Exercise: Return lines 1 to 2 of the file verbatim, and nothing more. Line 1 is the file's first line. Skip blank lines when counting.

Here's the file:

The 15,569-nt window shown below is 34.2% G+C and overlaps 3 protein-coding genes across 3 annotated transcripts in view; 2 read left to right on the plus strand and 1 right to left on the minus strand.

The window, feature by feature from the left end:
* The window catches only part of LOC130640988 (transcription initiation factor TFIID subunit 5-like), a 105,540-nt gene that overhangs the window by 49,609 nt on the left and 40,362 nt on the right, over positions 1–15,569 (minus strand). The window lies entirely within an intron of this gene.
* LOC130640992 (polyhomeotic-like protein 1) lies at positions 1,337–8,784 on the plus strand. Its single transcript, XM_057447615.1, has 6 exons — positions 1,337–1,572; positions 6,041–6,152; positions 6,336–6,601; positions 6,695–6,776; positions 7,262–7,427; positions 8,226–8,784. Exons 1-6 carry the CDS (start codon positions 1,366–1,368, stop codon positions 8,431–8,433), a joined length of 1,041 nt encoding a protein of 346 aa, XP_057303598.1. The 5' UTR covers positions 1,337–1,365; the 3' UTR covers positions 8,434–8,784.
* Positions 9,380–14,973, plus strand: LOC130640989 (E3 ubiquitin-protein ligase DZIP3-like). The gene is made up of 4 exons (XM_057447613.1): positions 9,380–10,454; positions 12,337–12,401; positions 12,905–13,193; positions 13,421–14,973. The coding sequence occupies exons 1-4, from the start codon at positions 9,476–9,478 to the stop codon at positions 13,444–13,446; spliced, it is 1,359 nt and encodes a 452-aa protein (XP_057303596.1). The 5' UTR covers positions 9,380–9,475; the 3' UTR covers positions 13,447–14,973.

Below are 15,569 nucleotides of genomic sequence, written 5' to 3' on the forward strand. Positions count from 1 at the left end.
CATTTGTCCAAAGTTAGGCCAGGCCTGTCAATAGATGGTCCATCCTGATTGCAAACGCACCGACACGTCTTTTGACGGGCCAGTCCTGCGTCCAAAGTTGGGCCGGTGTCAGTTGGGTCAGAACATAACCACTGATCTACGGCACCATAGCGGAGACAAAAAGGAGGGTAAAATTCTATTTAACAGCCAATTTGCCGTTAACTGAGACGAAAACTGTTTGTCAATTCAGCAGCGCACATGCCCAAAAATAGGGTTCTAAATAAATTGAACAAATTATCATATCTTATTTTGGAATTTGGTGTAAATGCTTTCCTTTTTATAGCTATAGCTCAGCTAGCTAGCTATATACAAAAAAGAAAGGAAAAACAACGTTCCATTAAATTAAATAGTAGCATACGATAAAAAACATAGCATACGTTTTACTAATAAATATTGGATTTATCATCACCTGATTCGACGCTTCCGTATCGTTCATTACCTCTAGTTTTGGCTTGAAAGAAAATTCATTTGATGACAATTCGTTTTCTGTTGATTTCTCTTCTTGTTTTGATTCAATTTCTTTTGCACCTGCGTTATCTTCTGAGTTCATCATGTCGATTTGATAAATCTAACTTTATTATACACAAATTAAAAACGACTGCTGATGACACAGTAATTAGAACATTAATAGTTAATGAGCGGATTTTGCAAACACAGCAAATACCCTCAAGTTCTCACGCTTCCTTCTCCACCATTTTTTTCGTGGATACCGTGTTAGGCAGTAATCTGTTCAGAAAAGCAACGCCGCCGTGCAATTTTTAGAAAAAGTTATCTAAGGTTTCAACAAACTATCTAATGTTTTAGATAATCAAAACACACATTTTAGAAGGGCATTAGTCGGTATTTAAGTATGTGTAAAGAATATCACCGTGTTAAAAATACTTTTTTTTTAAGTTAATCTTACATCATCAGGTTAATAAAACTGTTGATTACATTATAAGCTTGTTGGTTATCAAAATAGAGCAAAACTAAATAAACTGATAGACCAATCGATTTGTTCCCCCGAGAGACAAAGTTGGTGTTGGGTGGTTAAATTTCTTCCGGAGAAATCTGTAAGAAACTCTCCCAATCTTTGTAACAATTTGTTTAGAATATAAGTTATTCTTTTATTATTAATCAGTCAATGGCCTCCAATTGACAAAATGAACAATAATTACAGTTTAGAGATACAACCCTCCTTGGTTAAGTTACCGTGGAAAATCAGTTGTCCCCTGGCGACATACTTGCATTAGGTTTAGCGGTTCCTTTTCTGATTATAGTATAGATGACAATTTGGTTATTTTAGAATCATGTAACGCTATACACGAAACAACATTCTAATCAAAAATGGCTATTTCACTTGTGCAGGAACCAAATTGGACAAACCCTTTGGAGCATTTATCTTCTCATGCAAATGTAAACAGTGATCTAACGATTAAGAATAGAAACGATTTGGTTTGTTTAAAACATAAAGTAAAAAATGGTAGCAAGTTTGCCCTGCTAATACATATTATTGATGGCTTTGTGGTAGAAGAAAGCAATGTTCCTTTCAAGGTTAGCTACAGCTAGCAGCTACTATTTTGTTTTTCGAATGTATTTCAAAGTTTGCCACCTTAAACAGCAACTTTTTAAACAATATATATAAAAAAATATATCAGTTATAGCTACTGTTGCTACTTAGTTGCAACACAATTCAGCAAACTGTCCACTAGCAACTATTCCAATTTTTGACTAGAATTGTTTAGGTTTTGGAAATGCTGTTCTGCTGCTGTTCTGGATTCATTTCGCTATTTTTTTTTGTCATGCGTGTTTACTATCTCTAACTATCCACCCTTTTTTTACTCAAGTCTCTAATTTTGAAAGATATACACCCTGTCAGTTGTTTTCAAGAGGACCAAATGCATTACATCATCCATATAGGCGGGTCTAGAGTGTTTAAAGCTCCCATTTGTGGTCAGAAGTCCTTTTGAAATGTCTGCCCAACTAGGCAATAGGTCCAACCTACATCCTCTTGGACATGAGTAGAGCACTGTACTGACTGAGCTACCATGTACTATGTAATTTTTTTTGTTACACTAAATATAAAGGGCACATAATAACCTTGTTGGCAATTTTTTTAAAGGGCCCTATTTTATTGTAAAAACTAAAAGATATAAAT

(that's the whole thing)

The 15,569-nt window shown below is 34.2% G+C and overlaps 3 protein-coding genes across 3 annotated transcripts in view; 2 read left to right on the plus strand and 1 right to left on the minus strand.

The window, feature by feature from the left end: